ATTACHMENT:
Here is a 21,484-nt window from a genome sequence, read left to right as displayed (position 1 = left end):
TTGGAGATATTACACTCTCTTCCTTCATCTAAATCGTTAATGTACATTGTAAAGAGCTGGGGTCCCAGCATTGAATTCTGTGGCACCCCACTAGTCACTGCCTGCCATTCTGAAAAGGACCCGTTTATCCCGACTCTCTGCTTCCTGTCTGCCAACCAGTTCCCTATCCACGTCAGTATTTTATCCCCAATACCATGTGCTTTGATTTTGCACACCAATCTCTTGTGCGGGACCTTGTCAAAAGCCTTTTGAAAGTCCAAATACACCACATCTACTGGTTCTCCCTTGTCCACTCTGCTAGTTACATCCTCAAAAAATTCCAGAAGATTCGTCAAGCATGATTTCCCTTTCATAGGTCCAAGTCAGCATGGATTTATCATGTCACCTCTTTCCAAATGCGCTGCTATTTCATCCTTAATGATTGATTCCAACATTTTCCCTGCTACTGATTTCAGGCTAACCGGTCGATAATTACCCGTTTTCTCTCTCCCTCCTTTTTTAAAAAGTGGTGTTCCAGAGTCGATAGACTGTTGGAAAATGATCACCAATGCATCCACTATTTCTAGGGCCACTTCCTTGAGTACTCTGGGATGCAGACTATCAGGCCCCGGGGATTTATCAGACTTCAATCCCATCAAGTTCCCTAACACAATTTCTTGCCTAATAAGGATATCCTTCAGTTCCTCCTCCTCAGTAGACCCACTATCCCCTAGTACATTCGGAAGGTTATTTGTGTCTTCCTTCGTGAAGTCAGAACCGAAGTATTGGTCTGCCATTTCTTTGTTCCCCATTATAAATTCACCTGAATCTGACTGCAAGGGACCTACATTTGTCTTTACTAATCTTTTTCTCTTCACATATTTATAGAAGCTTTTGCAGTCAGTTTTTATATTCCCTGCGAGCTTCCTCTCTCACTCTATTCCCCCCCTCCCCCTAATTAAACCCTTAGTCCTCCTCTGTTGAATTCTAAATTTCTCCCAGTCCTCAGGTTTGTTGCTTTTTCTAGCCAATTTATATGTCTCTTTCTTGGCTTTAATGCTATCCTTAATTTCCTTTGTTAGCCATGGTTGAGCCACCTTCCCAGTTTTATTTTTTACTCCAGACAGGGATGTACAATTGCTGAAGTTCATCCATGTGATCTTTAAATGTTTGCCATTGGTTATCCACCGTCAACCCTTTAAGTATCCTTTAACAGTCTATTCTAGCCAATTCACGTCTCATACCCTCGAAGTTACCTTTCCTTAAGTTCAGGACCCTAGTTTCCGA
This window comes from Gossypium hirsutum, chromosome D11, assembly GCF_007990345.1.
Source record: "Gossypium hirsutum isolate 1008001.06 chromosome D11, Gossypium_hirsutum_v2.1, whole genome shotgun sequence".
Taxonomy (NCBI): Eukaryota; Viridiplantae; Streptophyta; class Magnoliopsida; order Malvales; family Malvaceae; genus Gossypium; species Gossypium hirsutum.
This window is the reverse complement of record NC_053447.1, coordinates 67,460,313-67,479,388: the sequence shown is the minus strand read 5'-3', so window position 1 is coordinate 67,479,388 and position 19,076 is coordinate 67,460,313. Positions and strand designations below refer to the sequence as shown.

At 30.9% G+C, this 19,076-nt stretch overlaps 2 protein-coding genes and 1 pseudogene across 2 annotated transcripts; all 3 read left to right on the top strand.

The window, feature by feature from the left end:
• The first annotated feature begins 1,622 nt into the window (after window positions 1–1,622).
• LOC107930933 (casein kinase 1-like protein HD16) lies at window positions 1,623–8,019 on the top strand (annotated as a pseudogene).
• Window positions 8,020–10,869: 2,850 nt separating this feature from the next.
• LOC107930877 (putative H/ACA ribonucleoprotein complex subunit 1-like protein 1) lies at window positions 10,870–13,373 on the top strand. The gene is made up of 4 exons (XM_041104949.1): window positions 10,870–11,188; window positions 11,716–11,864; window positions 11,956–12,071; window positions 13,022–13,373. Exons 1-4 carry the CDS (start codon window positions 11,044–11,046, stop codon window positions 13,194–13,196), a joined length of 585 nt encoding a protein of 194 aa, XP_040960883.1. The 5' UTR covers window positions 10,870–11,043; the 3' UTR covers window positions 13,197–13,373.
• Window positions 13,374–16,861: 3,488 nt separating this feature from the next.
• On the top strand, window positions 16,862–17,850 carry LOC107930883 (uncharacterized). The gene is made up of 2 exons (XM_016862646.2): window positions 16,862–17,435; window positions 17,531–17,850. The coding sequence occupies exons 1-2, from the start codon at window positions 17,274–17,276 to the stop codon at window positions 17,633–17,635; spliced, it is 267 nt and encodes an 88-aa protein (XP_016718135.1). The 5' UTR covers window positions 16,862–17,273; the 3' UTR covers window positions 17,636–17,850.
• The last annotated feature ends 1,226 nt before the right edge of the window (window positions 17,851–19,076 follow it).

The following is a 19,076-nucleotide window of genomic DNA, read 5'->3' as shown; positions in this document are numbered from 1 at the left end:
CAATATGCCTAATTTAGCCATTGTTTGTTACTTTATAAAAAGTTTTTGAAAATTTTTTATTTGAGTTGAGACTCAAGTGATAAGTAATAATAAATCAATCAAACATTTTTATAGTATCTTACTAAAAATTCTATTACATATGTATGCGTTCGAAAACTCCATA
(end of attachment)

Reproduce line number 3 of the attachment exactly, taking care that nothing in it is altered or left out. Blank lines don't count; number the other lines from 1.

This window comes from Gossypium hirsutum, chromosome D11, assembly GCF_007990345.1.